Review Summary: Much like 2005, only one record in 2006 made me fall in love with the band that made it. This is it - my album of the year.
I don't know why it is, but for some reason, I can't bring myself to write about my own personal album of the year without being ludicrously drunk. I'm slightly ashamed to admit this, but last year, I wrote a review of The Magic Numbers
while I could barely even see the keyboard in front of me. That review will never see the light of day, but it was simultaneously the most ludicrous and the most genuine thing I've ever written. I was ridiculed, repateadly, for loving an album so mainstream and so obvious, but love it I did, and for whatever reason, being under the influence allowed me to state my true feelings for that particular album.
Right now, it is nearly 5AM where I live. I have been out drinking since roughly 11 PM. I'm beginning to sober up, but needless to say, I've already had to correct my own spelling about 2 dozen times typing just these two paragraphs. I'm drunk, plain and simple. There are those that say alcohol opens the mind to personal truths, and with that in mind, I present you with this statement - Through The Windowpane
is 2006's best album.
This is a mild statement when considered against what I want to say. I want to tell you that this is the only album released in 2006 that genuinely deserves to be labelled 'magical'. I want to tell you that this album is home to 2 of the top 3 songs released in the 21st century. But this is opinion. Here, meanwhile, is a fact - tonight, I went to a nightclub, and upon hearing "Trains To Brazil", I was moved to tears. And at this point, I wasn't even drunk. To be perfectly honest, it's not the first time this song has made me cry.
Let's cast aside the rest of this album for a moment. "Trains To Brazil", dare I say, is the finest musical achievement of the 21st century. I'm well aware that I made a similar claim about "Crazy", but I hadn't heard "Trains To Brazil" when Gnarls Barkley invaded my life and moved me to review St. Elsewhere
. This has usurped it. This song runs such a gamut of emotions - from despair ('The prophets and their bombs have had another success/I wonder why we bother at all'), to denial ('But that won't get me down/I'm just thankful to be facing the day'), to wistful nostalgia ('I still think of you on a cold winter's morning/Oh, they remind me of when we were at school'), and it reaches a conclusion so succint and touching...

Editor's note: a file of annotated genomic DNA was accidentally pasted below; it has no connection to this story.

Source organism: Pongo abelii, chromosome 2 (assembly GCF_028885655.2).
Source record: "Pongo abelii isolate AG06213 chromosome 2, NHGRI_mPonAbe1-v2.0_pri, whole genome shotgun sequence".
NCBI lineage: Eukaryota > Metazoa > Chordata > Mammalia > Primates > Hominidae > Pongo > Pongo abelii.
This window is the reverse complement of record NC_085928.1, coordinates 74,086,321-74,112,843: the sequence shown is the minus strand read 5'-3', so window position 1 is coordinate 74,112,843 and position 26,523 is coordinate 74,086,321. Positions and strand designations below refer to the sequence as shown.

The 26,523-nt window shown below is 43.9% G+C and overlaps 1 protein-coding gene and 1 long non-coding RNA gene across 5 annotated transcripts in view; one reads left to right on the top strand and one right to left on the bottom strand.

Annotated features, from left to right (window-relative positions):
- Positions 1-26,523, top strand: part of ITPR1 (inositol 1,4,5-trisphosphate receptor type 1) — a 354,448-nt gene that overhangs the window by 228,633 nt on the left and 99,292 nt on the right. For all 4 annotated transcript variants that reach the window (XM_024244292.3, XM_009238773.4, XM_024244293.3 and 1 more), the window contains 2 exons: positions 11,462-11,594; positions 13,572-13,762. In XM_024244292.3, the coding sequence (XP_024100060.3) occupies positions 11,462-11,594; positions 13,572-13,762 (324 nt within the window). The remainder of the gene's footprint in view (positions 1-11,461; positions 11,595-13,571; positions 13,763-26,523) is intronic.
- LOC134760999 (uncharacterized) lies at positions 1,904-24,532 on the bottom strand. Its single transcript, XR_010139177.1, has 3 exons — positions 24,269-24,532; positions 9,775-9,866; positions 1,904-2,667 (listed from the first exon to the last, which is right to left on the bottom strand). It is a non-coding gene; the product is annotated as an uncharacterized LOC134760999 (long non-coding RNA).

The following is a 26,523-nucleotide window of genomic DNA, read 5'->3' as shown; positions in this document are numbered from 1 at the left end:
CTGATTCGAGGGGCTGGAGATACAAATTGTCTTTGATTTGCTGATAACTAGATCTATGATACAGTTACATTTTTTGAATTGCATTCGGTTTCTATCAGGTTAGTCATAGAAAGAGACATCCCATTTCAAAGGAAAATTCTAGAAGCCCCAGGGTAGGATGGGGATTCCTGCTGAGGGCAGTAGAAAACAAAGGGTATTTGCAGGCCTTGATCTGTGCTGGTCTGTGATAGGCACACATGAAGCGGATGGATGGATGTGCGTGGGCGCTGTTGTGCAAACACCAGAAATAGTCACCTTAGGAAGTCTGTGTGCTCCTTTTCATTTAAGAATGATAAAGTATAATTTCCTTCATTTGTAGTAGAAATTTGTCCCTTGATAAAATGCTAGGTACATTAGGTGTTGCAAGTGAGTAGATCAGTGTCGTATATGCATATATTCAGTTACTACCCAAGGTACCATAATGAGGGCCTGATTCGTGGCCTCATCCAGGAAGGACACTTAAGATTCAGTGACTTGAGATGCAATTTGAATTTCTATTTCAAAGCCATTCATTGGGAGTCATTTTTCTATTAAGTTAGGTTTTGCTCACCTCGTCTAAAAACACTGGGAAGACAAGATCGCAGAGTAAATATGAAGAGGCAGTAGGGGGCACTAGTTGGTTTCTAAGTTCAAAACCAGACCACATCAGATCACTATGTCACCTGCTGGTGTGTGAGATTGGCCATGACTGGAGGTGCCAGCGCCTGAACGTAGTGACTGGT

"And to those of you who live your lives
From one day to the next
Well let them take you next!
Can't you live and be thankful you're here?
See it could be you, tomorrow or next year..."
...that it makes you wonder why all songs aren't like this. "Trains To Brazil", in case you didn't know, is a song about the Brazilian who was gunned down and killed by the Metropolitan police after being (wrongly) accussed of being a major player in the 7/7 bombings. It boasts a melody that manages to be as refreshing on the 25th listen as the first, a theremin that brings to light the contrast between the distant and the homely at the heart of the song, a saxophone-led brass break, and a bouncy musical outlook that somehow makes the lyric all the more poignant. I'm well aware that nobody on this forum likes this song as much as me. But *** it. I'm drunk and I'm in love. Is that so wrong?
This isn't a one-song album. Make no mistake about it. And that alone, in all honesty, is nearly enough to justify a 4.5 rating. In fact, "Made-up Lovesong #43" is nearly as good. I'll let you in on a secret - this song changed my life. Here's why - as soon as I heard it, I swore to myself that, at some point, I'd find a girl that made feel the way this song did; a relationship that this song described. I won't go into the exact reasons why, but I will say I can't name another song that has had that effect on me.
Now, when I first heard this album, I had it down as a 4/5 album, a good record dominated by 2 sublime songs. Don't be fooled like I was. The rest of the album is, at worst, damn good, and at best, capable of heights other 2006 debutants can only dream of. The orchestral "Little Bear" is enthralling, lush, and engrossing. "Redwings" is gorgeous. "Blue Would Still Be Blue" is somehow a good song despite containing only one idea. "Annie, Let's Not Wait" is a wonderful song, clearly displaying single potential, not least because it has a chorus that refuses to leave the listener's head one heard. "Sao Paolo", meanwhile, is an absolute gem, arguably the most immediately impressive thing on offer - a 12-minute epic that barely seems to last 5, brimming as it does with invention, ideas, and sheer songwriting talent. The whole album showcases a band that, like The Arcade Fire, is unfraid to introduce unusual instruments and influences, yet more than capable of stopping that ambition get in the way of a set of stunning songs. And yes, like Funeral
, this feels both like a record that is almost without precedent, and the start of a wonderful career.
Through The Windowpane
isn't perfect. It's a record that leaves gaps, and shows clear room for improvement from the band that made it. But nobody made a better record this year, and those flaws, while apparent, are hard to touch upon and quantify. But why care that this isn't a 5-star record? This album is haunting, harrowing, fun, upbeat, and touching in equal measures. If they improve on this with the follow-up, well....
A drunk, emotional, slightly ashamed Iai signing off. Happy new year, Sputnik.